The wet dress rehearsal of NASA’s Space Launch System has restarted following an eventful weekend at Kennedy Space Center in Florida. In addition to dealing with multiple lightning strikes, mission managers had to contend with malfunctioning ventilation fans and a problem with the gaseous nitrogen system.
Update: 5:30 p.m. EDT: NASA called off the wet dress rehearsal at 5:00 p.m. EDT today citing a valve issue. “Just prior to sending liquid hydrogen (LH2) into the vehicle the team was unable to open a necessary vent valve on the 160 level of the mobile launcher,” explained NASA’s Exploration Ground Systems in a tweet. The issue “is on an actuation and purge panel on the mobile launcher that supplies pressure to for the core stage vent valve,” according to the ground team.
The liquid oxygen (LOX) that was loaded earlier in the day will now have to be offloaded. The team is currently discussing how quickly the rocket can be turned around for a subsequent attempt, and the space agency plans to hold a press conference tomorrow to discuss the situation.
Original post follows.
The decision to resume the wet dress rehearsal came at dawn today, with NASA Ground Systems saying the launch director would soon give the “go” for tanking and that weather shouldn’t be a problem. The 322-foot-tall (98-meter) rocket is currently standing on Launch Pad 39B at Kennedy Space Center in Florida, as NASA teams execute a full-fledged launch rehearsal that will stop 10 seconds prior to the ignition of four RS-25 engines.
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SLS is a critical component of the upcoming Artemis missions to the Moon, but the program has suffered from budget overruns and scheduling delays. The wet dress rehearsal is in preparation for the rocket’s inaugural launch, the Artemis 1 mission, in which an uncrewed Orion capsule will travel to the Moon and back. A crewed mission to the Moon is expected no earlier than 2025.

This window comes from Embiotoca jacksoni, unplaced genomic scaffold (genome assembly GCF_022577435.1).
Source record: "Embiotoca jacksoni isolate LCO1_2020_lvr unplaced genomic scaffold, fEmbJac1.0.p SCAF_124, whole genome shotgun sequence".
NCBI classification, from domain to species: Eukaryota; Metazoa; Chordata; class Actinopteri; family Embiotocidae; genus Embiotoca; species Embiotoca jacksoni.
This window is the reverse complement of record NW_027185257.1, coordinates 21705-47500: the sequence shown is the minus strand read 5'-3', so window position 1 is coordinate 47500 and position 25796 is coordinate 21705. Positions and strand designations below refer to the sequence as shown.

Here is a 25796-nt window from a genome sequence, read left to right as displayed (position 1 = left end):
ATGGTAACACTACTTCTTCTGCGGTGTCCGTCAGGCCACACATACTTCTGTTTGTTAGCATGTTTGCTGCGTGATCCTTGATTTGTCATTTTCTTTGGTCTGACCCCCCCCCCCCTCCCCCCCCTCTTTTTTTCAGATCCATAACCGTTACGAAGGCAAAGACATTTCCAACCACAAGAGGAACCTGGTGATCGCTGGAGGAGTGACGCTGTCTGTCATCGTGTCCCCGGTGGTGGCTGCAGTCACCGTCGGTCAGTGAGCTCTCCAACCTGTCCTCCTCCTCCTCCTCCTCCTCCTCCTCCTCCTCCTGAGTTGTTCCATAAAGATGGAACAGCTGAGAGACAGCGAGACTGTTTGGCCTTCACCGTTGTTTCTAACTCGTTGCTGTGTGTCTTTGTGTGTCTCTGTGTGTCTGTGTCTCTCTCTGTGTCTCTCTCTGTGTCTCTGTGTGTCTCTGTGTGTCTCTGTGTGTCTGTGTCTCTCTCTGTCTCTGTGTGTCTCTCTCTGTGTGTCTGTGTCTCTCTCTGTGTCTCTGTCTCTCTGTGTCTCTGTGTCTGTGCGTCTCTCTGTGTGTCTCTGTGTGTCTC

The wet dress was supposed to have ended yesterday, but controllers were forced to press pause on account of two malfunctioning fans, which ventilate the rocket’s 370-foot-tall (113-meter) mobile launcher. The fans “are needed to provide positive pressure to the enclosed areas within the mobile launcher and keep out hazardous gases,” and “without this capability, technicians were unable to safely proceed with remotely loading the propellants into the rocket’s core stage and interim cryogenic propulsion stage,” according to a NASA update.
The scrub came shortly before noon on April 3, preventing teams from loading cryogenic liquid hydrogen and liquid oxygen into the rocket’s core and upper stages. NASA stopped the clock at T-minus 6 hours and 40 minutes to give its ground teams the time needed to troubleshoot the anomaly.
The malfunctioning fans were not related to four lightning strikes that hit the launch pad late Saturday afternoon, resulting in a slight delay. Lightning towers at the pad were hit three times during the electrical storm, while a fourth struck the catenary wiring system that channels electricity away from the rocket while it stands exposed. NASA checked the rocket and all systems, determining that it was safe to proceed with the wet dress.
The countdown clock resumed at 10:52 a.m. EDT today. NASA is now targeting a T-0 at 6:02 p.m. EDT. NASA’s Exploration Ground Systems says the team resolved the issue with the fans as well as an earlier issue with the system that supplies gaseous nitrogen. The tanking of the rocket’s two stages, which happens sequentially, should take around 4.5 hours to complete. As this is happening, the team will perform checks to make sure the propellant is loading as expected and that the rocket hasn’t sprung any leaks.
Ground controllers also plan to rehearse launch recycling, in which the clock is deliberately stopped and restarted. Once testing is complete, the tanks will be drained of propellant and the rocket will be carted back to the Vehicle Assembly Building for final modifications and check-outs.
Assuming the successful completion of a wet dress rehearsal, NASA will review the results, and, depending on how things went, announce a formal launch date for the Artemis 1 mission. Current expectations are that the megarocket will launch in early June, but since that the wet dress didn’t go exactly as planned, this will likely be pushed forward.